Multiple hard drives. One of the biggest bottlenecks to computer performance is the hard drive. There are a few ways to help alleviate this. Naturally, the first stop is buying a quality, high speed drive (Western Digital comes highly recommended). One of the cheapest ways to vastly improve your throughput, however, is to buy a second drive and have them set up by the system builder in a RAID 0 configuration. Alternatively, if you're comfortable with fewer GB for your dollar, a Solid State Drive (SSD) from Intel or OCZ can really pep things up -- and of course, maximum geek cred for putting SSD in a RAID 0 setup.

Multiple GPUs. This is a rapidly iterating, highly competitive industry, so it's best to read up on some recent reviews before you make the plunge. Still, here's the view from the afternoon of Friday, December 17th: NVIDIA's GTX 580 is currently the best single-GPU card you can get, though if your budget is unlimited and you know where to find one, AMD's Radeon HD 5970 is the best single thing available. Cheaper NVIDIA cards are also worth a look in a SLI setup -- two GTX 460 cards is a particularly good buy, with almost double the performance of a single 460. AMD is going to be putting out its followup to the 5970 before too long, and if you absolutely must have the best, you might want to get something cheaper right now while you wait around for that.

Beefy power supply. Most system builders will make sure you have an appropriate power supply for the job at hand, but it's worth making sure it's up to snuff. In the long run, like most things, it's worth paying up front for quality and efficiency. Corsair comes highly recommended, and you should be looking at a 1kW unit if you've got multiple GPUs to power.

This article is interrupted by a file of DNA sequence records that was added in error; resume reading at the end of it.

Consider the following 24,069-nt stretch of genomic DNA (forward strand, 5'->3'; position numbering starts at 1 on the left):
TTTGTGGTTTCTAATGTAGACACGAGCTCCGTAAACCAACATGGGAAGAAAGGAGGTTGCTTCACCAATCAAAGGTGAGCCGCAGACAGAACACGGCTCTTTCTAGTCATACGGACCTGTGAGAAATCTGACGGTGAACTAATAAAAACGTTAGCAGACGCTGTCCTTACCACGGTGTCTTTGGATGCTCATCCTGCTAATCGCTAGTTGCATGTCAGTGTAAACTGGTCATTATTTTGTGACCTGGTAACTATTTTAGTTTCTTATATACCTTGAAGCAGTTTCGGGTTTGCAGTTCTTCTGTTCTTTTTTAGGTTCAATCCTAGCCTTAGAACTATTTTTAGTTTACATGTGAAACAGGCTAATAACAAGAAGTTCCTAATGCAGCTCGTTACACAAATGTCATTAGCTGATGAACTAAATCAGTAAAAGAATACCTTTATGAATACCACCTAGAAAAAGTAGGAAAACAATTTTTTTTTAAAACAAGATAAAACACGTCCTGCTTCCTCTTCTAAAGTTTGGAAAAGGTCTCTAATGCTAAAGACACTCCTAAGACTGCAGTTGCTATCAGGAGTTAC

Classy case.
Not every gamer is a 13-year-old anymore, or even a 13-year-old at heart. Still, for some reason, most of the boutiques and even a lot of the big name case designs are all about pleasing this LED and pizazz-obsessed, puberty-ridden phantom. Obviously you know your gift target better than we do, and he very well may be in the formative Dragon Ball Z years, but if you can we suggest erring on the conservative side, case design-wise. You might even save a few bucks.

High-end cooling. You're going to need something to handle all that heat from your souped up CPU and myriad graphics cards. Most configuration systems suggest appropriate cooling for your level of specs, but just a word of warning if you're trying to blow stuff out: liquid cooling can be great, but only the best liquid cooling. If it's a suspiciously cheap selection, it's not going to be worth the maintenance and other hassles in the long run. It might not even cool as well as a good fan system.

Brand name memory. Most systems don't really need much more than 8GB of RAM, but 8GB is a huge boost over lower quantities. Corsair is the main brand to look for.

Network card. Looking for the cherry on top? Professional gamers swear by the Killer 2100 network interface card to reduce ping times. Most people won't be able to notice the difference, but it's a really nice touch either way.